The Works of John Dryden: Now First Collected ... (Google eBook)

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W. Miller, 1808 - English literature
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Page 183 - In flower of youth and beauty's pride : Happy, happy, happy pair ! None but the brave None but the brave None but the brave deserves the fair...
Page 160 - Three poets in three distant ages born, Greece, Italy, and England did adorn; The first in loftiness of thought surpassed, The next in majesty; in both the last. The force of Nature could no further go, To make a third she joined the former two.
Page 186 - Revolving in his altered soul The various turns of Chance below ; And, now and then, a sigh he stole, And tears began to flow.
Page 169 - Sharp violins proclaim Their jealous pangs and desperation, Fury, frantic indignation, Depth of pains and height of passion For the fair disdainful dame.
Page 316 - But whither went his soul, let such relate Who search the secrets of the future state : Divines can say but what themselves believe ; Strong proofs they have, but not demonstrative ; For, were all plain, then all sides must agree, And faith itself be lost in certainty. To live uprightly, then, is sure the best ; To save ourselves, and not to damn the rest.
Page 170 - To all the blessed above ; So when the last and dreadful hour This crumbling pageant shall devour, The trumpet shall be heard on high, The dead shall live, the living die, And Music shall untune the sky.
Page 62 - Thou shalt be seen (Though with some short parenthesis between) High on the throne of wit; and seated there, Not mine (that's little) but thy laurel wear. Thy first attempt an early promise made; That early promise this has more than paid. So bold, yet so judiciously you dare, That your least praise is to be regular. Time, place, and action may with pains be wrought, But genius must be born, and never can be taught.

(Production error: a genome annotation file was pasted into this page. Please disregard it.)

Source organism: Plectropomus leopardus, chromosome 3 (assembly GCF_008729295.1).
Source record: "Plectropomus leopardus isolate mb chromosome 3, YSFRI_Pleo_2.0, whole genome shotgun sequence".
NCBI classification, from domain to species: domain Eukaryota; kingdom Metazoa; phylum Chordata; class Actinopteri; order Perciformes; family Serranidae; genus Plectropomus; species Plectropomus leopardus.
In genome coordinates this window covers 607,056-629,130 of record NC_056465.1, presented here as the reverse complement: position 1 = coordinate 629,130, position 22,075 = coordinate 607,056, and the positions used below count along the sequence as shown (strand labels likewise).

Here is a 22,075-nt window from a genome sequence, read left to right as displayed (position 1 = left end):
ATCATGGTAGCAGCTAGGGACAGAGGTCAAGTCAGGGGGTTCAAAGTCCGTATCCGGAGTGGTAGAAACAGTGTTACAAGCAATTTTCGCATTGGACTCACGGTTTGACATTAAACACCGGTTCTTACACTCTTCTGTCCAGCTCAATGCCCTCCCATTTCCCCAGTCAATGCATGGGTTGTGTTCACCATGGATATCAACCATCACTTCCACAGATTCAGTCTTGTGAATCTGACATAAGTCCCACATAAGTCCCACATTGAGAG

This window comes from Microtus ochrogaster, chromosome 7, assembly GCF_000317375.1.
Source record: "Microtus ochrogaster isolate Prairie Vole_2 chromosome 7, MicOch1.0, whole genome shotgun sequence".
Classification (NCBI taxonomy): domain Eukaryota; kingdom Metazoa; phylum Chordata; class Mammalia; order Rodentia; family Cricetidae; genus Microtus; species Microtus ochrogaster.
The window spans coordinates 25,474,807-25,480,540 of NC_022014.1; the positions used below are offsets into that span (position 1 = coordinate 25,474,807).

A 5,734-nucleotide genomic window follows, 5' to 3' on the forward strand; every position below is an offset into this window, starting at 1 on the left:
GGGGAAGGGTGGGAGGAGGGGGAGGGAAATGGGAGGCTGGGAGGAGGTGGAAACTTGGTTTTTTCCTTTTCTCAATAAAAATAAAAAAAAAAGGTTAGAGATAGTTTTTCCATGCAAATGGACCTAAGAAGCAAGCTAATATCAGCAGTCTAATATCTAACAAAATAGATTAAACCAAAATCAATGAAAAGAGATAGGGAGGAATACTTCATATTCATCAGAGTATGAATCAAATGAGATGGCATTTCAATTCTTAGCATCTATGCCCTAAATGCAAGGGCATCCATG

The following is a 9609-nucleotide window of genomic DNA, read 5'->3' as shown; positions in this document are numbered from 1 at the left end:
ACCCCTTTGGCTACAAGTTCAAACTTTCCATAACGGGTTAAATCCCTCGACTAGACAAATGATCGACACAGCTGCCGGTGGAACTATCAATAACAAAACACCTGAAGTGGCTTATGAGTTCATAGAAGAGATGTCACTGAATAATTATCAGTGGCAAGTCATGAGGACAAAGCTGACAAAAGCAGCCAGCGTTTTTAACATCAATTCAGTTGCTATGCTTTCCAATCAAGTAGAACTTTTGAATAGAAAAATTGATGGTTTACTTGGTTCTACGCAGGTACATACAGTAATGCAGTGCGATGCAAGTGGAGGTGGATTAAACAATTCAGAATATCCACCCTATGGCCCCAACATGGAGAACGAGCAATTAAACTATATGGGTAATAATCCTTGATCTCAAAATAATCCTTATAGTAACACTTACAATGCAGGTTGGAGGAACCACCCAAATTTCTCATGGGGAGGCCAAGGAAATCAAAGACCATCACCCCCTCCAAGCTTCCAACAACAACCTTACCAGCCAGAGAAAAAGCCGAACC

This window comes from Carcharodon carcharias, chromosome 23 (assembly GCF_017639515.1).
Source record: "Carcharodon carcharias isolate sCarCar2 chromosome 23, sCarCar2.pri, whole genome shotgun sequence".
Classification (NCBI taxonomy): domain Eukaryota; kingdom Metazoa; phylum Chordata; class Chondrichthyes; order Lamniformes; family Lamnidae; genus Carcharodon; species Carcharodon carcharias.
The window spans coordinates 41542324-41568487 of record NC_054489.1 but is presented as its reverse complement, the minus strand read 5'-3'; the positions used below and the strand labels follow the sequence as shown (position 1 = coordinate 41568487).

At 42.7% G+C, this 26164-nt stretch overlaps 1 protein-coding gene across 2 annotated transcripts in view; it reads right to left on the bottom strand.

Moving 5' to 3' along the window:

Page 190 - CREATOR spirit, by whose aid The world's foundations first were laid, Come visit every pious mind ; Come pour thy joys on human kind ; From sin and sorrow set us free, And make thy temples worthy thee.
Page 185 - Bacchus' blessings are a treasure, Drinking is the soldier's pleasure : Rich the treasure, Sweet the pleasure, Sweet is pleasure after pain. Soothed with the sound, the king grew vain; Fought all his battles o'er again, And thrice he routed all his foes, and thrice he slew the slain...
Page 191 - Chase from our minds the infernal foe, And peace, the fruit of love, bestow ; And, lest our feet should step astray, Protect and guide us in the way. Make us eternal truths receive, And practise all that we believe : Give us thyself, that we may see The Father, and the Son, by thee. Immortal honour, endless fame, Attend the...

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